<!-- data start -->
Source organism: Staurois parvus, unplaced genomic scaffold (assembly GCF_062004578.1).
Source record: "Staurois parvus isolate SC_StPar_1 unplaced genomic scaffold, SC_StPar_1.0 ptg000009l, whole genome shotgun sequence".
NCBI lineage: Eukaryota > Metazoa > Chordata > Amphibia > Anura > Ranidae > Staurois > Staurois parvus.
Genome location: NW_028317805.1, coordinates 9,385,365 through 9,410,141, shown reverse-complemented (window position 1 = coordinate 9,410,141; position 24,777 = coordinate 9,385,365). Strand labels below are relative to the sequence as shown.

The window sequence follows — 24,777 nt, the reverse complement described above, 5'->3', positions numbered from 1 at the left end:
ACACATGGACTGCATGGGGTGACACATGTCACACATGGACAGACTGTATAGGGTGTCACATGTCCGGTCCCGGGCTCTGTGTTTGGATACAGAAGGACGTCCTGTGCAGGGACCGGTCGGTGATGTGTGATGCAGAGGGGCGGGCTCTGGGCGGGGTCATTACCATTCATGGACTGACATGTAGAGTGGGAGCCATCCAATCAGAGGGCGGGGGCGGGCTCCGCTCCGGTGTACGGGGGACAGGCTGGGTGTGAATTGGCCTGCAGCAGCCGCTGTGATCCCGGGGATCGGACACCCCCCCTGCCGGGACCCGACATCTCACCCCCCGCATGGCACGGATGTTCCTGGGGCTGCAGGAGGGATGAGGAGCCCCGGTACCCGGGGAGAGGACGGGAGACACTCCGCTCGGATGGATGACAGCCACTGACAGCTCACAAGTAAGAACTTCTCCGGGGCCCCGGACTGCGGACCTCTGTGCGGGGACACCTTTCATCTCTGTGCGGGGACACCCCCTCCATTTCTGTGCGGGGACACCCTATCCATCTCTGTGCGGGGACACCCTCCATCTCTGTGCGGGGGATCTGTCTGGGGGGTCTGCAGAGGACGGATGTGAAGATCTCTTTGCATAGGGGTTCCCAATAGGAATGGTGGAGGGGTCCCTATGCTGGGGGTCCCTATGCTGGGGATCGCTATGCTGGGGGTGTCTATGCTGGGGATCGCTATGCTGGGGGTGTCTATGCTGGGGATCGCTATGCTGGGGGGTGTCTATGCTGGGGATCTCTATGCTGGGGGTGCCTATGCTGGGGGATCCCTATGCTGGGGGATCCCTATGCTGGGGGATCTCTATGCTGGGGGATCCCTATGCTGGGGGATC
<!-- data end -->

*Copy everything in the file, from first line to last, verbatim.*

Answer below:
Source organism: Staurois parvus, unplaced genomic scaffold (assembly GCF_062004578.1).
Source record: "Staurois parvus isolate SC_StPar_1 unplaced genomic scaffold, SC_StPar_1.0 ptg000009l, whole genome shotgun sequence".
NCBI lineage: Eukaryota > Metazoa > Chordata > Amphibia > Anura > Ranidae > Staurois > Staurois parvus.
Genome location: NW_028317805.1, coordinates 9,385,365 through 9,410,141, shown reverse-complemented (window position 1 = coordinate 9,410,141; position 24,777 = coordinate 9,385,365). Strand labels below are relative to the sequence as shown.

The window sequence follows — 24,777 nt, the reverse complement described above, 5'->3', positions numbered from 1 at the left end:
ACACATGGACTGCATGGGGTGACACATGTCACACATGGACAGACTGTATAGGGTGTCACATGTCCGGTCCCGGGCTCTGTGTTTGGATACAGAAGGACGTCCTGTGCAGGGACCGGTCGGTGATGTGTGATGCAGAGGGGCGGGCTCTGGGCGGGGTCATTACCATTCATGGACTGACATGTAGAGTGGGAGCCATCCAATCAGAGGGCGGGGGCGGGCTCCGCTCCGGTGTACGGGGGACAGGCTGGGTGTGAATTGGCCTGCAGCAGCCGCTGTGATCCCGGGGATCGGACACCCCCCCTGCCGGGACCCGACATCTCACCCCCCGCATGGCACGGATGTTCCTGGGGCTGCAGGAGGGATGAGGAGCCCCGGTACCCGGGGAGAGGACGGGAGACACTCCGCTCGGATGGATGACAGCCACTGACAGCTCACAAGTAAGAACTTCTCCGGGGCCCCGGACTGCGGACCTCTGTGCGGGGACACCTTTCATCTCTGTGCGGGGACACCCCCTCCATTTCTGTGCGGGGACACCCTATCCATCTCTGTGCGGGGACACCCTCCATCTCTGTGCGGGGGATCTGTCTGGGGGGTCTGCAGAGGACGGATGTGAAGATCTCTTTGCATAGGGGTTCCCAATAGGAATGGTGGAGGGGTCCCTATGCTGGGGGTCCCTATGCTGGGGATCGCTATGCTGGGGGTGTCTATGCTGGGGATCGCTATGCTGGGGGTGTCTATGCTGGGGATCGCTATGCTGGGGGGTGTCTATGCTGGGGATCTCTATGCTGGGGGTGCCTATGCTGGGGGATCCCTATGCTGGGGGATCCCTATGCTGGGGGATCTCTATGCTGGGGGATCCCTATGCTGGGGGATC